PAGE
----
Sushi of Gari‘s new Tribeca location has opened in the building where Upstairs at Bouley was. It’s the chain’s fifth outpost, after ones on the Upper East Side, Upper West Side, Midtown West, and in the Plaza Hotel. It’s not on OpenTable (yet?), so I called for a reservation. My conversation with the reservationist straddled the line between awkward and charming. She asked if I wanted to sit at a table or the sushi bar, so I asked whether the menu was the same either way—and I learned that upstairs is omakase only. She asked for my phone number, and then said the manager would be calling to confirm, and would that be OK? I said of course, and when no one called, I wondered whether our reservation would exist. It did—a half hour earlier than I had made it for. (I know the mistake wasn’t mine, because as much as I like to eat early, I can’t ever get Adam to dine at 7 p.m.) The restaurant called at 7:15 to find out if we’d be coming.
That’s the kind of thing that happens in the first week of a restaurant’s opening, as is the smell of paint that pervaded the downstairs dining room. But other issues may not be fixable, or even considered problems. The restaurant was painfully bright, far brighter than the photo at right appears; no one looks good in that kind of fluorescent light. While the downstairs has a pretty bamboo checkerboard motif on the rear wall, the carpet is Marriottesque and the paint job is noticeably sloppy (the bright light didn’t help). The room is tiny (26 seats), but our table was good in that we had no adjacent neighbors. It was bad, however, in that it sat next to a service monitor, so I kept seeing waiters looming behind Adam, and we had to inch our table slightly away so he wouldn’t get repeatedly bumped. We probably would have left without eating if I hadn’t needed to write about the experience.
The menu is limited: three soups and three salads, ten appetizers, and sushi and sashimi. Omakase, we were told, costs around $90 for sushi or $120 if you get sashimi, too. If you order omakase, you will definitely get some of Masatoshi “Gari” Sugio’s signature creative sushi (usually involving sauces or marinades). “Regular” and “Deluxe” sushi don’t include the signature pieces, but “Special” does. Adam decided he wanted to order à la carte, which our server said was possible, and when he asked how he’d know what was available, he was handed a laminated yellow sheet listing various options. Then he said what he liked, and sometimes the waiter suggested signature pieces instead. Or that’s what I think happened.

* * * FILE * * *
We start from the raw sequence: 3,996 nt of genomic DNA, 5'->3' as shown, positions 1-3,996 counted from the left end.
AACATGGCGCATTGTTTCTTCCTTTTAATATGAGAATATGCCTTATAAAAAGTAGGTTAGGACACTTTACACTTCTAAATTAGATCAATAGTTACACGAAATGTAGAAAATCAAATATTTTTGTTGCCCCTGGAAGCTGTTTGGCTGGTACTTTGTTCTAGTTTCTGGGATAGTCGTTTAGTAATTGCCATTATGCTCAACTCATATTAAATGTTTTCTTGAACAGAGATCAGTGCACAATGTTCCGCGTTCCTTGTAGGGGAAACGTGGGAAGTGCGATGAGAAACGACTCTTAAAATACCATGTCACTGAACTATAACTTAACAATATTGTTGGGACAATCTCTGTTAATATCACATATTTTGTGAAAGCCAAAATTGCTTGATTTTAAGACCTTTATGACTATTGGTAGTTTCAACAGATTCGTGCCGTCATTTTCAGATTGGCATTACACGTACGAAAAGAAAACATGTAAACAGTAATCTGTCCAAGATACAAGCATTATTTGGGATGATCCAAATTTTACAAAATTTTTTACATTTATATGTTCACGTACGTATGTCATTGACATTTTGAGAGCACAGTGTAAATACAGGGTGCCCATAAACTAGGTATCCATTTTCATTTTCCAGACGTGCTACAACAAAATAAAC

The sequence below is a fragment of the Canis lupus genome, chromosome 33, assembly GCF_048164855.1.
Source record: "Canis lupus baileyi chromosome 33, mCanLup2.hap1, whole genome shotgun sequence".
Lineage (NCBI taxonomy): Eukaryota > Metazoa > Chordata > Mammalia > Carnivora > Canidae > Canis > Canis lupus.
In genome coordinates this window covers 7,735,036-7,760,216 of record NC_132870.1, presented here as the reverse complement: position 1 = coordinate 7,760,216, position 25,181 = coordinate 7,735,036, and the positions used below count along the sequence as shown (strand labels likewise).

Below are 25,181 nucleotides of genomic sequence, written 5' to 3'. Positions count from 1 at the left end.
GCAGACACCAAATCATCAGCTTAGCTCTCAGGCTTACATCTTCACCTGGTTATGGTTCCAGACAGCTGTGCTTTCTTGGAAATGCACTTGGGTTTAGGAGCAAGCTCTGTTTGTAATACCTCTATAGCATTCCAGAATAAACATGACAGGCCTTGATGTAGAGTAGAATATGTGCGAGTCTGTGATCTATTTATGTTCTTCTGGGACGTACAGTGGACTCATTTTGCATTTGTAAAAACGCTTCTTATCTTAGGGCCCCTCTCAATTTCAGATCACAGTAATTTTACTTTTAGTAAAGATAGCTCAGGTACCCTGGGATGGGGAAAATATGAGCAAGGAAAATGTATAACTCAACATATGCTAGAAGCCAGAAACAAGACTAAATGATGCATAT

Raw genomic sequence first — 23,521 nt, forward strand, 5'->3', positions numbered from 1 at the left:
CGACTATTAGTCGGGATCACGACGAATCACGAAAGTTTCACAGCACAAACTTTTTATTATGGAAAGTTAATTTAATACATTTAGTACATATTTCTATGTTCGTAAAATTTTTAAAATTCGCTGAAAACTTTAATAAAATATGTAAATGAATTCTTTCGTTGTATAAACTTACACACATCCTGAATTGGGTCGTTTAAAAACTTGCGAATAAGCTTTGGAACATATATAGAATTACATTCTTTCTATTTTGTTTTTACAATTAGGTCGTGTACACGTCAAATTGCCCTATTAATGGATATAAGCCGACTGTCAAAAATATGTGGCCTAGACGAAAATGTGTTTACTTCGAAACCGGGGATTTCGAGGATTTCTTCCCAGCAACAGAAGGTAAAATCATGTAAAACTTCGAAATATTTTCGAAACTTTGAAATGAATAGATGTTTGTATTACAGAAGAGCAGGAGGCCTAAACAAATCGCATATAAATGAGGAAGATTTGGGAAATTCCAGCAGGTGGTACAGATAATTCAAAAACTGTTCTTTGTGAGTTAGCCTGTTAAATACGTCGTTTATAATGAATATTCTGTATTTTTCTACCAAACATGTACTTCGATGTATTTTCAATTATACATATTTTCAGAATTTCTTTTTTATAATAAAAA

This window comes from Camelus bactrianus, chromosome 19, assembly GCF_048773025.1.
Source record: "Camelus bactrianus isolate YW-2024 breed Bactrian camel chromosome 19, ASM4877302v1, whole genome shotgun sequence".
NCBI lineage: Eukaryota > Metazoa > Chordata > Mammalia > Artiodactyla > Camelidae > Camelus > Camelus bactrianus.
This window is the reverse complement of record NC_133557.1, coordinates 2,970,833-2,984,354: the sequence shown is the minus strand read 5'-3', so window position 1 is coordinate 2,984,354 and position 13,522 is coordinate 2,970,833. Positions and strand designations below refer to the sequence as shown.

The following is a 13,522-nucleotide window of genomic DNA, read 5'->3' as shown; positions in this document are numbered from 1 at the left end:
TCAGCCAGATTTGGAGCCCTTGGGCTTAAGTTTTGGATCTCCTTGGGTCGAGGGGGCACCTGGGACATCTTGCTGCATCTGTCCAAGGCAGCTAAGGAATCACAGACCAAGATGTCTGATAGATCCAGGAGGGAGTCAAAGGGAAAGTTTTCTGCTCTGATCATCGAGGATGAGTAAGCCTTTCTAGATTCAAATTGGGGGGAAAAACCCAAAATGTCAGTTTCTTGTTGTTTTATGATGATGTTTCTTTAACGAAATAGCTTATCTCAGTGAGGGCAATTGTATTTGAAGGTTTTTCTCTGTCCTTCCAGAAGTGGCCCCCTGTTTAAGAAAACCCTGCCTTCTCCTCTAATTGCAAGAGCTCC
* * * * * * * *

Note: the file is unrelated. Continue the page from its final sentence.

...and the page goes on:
We split the hijiki salad (not bad, except for the tomatoes, which were embarrassingly unripe), the kabocha tempura (among the worst tempura I’ve ever had), and I had the Sushi Deluxe. The fish was fresh, and I enjoyed the sushi, but—and perhaps this is just me—adding dabs of sauces kind of goes against the purity of sushi, doesn’t it? Some of the sauces were delicious, others unremarkable, but I kept thinking that if you want creative takes on fish, both raw and cooked, you’d be far happier up at Soto, probably the best restaurant below 14th Street that you’ve never heard of. Its kinks pale in comparison.
Maybe we went to Sushi of Gari Tribeca on an off night. Maybe this is good enough for uptown or the pre-theater crowd (is the “We do NOT offer ‘all-you-can-eat’ sushi” warning on the menu really necessary?). Maybe other people won’t mind paying $150 (before tip) for such a meal.
As we left, I ran upstairs to check out the 11-seat sushi bar. It was much more civilized—no visor required—but I can’t say whether it would be worth twice what we paid. If anyone out there gives it a go, I’d love to know what you thought.
Sushi of Gari is at 130 W. Broadway (at Duane), 212-285-0130; sushiofgari.com.
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